The lifestyle pattern of the domesticated horse is very different from that of the horse in his natural state and this care and feeding regime can often have a negative effect on the digestive health of the horse.
The horse has a particularly delicate digestive system, which is designed to accommodate a high fibre diet, consumed at a small continuous flow. However this digestive pattern is often at odds with modern feeding and care management.
This is particularly true of horses which are competing, racing, etc where horses are commonly fed intermittently – two or three times a day – with their diets consisting of high quantities of processed cereal feed and free access to forage may be limited.
This can result in horses, even ones which are considered to be healthy, living in a constant state of digestive imbalance. This digestive imbalance can lead to common digestive health-related issues such as stomach ulcers and hindgut acidosis.
What is Hindgut Acidosis?
Hindgut acidosis is a condition which generally refers to the lowering of pH (an increase in acidity) in the cecum and/or colon of the horse. Hindgut acidosis can result in a multitude of effects on horse health, well-being and performance, and can in some cases lead to more serious health risks.
The lowering of pH is caused by undigested starch and sugars reaching the hindgut, rather than being absorbed in the small intestine. As the horse continues to digest these carbohydrates in the hindgut, the microbial fermentation process in the cecum produces a higher level of lactic acid, creating a more acidic environment and so lowering of pH of the gut, resulting in the condition known as hindgut acidosis.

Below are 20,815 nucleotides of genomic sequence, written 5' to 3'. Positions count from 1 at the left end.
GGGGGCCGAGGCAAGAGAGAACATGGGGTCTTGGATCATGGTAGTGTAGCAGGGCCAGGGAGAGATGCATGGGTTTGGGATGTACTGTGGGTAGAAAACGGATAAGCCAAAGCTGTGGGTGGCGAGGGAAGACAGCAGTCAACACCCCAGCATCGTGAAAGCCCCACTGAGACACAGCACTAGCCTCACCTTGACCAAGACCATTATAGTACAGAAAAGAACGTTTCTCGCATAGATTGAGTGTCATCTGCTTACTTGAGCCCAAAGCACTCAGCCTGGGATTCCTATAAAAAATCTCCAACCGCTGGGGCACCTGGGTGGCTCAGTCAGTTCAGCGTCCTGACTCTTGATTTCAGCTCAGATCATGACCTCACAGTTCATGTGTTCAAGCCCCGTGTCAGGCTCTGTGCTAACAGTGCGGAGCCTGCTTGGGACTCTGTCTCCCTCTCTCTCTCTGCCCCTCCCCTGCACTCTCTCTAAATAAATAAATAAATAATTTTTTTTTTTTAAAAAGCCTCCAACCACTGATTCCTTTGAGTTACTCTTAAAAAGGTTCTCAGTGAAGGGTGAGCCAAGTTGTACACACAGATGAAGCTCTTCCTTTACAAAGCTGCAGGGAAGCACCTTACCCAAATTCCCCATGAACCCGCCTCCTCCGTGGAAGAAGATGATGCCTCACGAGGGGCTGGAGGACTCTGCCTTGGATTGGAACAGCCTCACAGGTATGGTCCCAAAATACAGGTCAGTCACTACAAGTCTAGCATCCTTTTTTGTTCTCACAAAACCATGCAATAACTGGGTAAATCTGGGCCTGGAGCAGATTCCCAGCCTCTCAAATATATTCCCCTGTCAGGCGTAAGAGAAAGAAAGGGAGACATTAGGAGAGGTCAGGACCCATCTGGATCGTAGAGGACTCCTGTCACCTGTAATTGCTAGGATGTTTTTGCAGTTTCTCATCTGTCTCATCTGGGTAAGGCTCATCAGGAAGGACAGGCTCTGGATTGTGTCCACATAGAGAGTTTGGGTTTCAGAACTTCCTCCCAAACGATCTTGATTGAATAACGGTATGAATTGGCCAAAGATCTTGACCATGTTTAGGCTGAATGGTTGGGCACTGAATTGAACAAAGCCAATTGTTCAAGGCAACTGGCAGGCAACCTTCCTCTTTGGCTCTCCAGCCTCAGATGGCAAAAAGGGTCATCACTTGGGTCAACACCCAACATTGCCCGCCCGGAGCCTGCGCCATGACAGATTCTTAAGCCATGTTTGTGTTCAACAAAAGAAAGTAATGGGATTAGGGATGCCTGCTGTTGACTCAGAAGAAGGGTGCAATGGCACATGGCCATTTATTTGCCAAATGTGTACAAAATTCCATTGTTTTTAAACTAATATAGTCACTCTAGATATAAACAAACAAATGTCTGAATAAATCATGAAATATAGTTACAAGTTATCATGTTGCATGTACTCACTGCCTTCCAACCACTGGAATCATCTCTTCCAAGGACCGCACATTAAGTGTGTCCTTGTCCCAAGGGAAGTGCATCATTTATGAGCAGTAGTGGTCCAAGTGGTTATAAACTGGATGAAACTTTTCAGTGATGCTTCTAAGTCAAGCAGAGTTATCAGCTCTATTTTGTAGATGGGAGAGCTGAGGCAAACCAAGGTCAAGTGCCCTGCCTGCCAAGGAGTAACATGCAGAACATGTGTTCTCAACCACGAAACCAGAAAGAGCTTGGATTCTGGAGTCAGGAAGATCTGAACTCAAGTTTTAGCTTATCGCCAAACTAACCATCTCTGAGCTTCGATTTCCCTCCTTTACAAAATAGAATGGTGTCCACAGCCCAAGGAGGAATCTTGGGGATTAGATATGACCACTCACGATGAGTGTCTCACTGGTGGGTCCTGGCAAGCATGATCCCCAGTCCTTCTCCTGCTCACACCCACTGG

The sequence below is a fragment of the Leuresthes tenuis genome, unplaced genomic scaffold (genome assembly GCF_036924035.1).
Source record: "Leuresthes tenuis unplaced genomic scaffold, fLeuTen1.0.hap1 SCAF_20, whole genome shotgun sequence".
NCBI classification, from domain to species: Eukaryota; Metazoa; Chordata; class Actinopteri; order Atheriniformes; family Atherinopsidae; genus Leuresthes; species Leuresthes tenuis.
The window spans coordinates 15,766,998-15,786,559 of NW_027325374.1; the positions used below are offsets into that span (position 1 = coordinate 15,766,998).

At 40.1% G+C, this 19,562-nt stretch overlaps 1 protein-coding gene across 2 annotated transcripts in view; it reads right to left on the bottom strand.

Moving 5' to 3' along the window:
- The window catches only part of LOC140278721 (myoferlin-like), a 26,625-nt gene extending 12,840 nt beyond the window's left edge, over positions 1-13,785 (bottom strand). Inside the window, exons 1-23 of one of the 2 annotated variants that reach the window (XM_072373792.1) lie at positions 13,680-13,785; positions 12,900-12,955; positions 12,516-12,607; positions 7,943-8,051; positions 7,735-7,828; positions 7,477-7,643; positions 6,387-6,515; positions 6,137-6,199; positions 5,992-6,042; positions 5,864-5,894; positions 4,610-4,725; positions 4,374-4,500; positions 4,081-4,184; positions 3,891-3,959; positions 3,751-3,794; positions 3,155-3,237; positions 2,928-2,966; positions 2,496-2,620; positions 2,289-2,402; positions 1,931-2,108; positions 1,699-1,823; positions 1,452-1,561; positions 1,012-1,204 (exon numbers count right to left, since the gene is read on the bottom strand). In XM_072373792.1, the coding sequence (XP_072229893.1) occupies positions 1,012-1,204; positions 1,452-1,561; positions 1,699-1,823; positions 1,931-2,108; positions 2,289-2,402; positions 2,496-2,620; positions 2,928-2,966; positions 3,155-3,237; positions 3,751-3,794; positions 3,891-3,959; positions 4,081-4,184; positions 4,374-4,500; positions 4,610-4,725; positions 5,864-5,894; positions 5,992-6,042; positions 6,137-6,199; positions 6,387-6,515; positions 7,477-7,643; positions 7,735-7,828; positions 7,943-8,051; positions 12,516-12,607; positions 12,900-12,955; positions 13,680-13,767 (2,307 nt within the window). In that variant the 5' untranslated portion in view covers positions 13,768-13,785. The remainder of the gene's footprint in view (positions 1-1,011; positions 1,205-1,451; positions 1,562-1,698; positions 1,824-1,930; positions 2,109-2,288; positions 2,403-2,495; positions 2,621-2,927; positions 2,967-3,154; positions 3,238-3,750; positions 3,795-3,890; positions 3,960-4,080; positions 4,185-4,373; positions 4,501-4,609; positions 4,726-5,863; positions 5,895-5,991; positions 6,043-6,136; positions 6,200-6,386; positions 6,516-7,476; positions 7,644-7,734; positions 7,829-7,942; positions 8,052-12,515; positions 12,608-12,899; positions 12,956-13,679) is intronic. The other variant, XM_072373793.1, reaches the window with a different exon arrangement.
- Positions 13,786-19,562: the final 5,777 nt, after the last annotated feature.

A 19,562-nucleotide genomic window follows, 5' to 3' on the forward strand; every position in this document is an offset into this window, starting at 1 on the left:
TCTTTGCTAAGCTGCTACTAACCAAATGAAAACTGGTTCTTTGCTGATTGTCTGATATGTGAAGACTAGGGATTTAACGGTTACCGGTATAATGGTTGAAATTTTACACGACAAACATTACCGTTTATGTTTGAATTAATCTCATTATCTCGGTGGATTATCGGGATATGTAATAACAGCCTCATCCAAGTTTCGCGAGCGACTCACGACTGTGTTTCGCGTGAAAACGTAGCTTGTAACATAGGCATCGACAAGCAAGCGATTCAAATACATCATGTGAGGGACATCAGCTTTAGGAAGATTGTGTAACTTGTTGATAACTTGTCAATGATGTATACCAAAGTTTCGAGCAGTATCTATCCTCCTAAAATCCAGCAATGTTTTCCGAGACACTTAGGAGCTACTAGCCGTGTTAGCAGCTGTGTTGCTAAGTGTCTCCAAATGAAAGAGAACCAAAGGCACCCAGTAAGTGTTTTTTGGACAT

What are the Symptoms of Hindgut Acidosis?
At-risk horses will often exhibit one or more signs which can lead reduced athletic performance as well as reduce growth or reproductive potential. Signs of hindgut acidosis may include:
• Loss of appetite
• Mild to moderate colic signs of unexplained origin
• Poor feed efficiency and subsequent weight loss
• Loss of performance
• Development of stereotypies such as wood chewing, weaving, and stall walking
One of the primary signs of hindgut acidosis is a decreased appetite. This is due to the hindgut being overwhelmed with lactic acid causing the intestinal lining to become inflamed and irritated which causes the horse discomfort. In some cases the irritation may be severe enough to result in colic-like symptoms.
The lowering of pH in the hindgut also provides an unfavourable environment for some of the many essential microorganisms that aid in digestion in the hindgut. This can negatively affect the absorptive capacities of the hindgut, reducing feed efficiency and limiting the amount of energy available for performance.
A high volume of lactic acid in the bloodstream can also reduce the ability of muscles to clear lactic acid that naturally builds during exercise. This may, in turn, lead to a slower recovery from exercise or tying up.
In addition to these health concerns, a link between subclinical acidosis and sterotypies such as wood chewing, weaving, and stall walking has been suggested by researchers.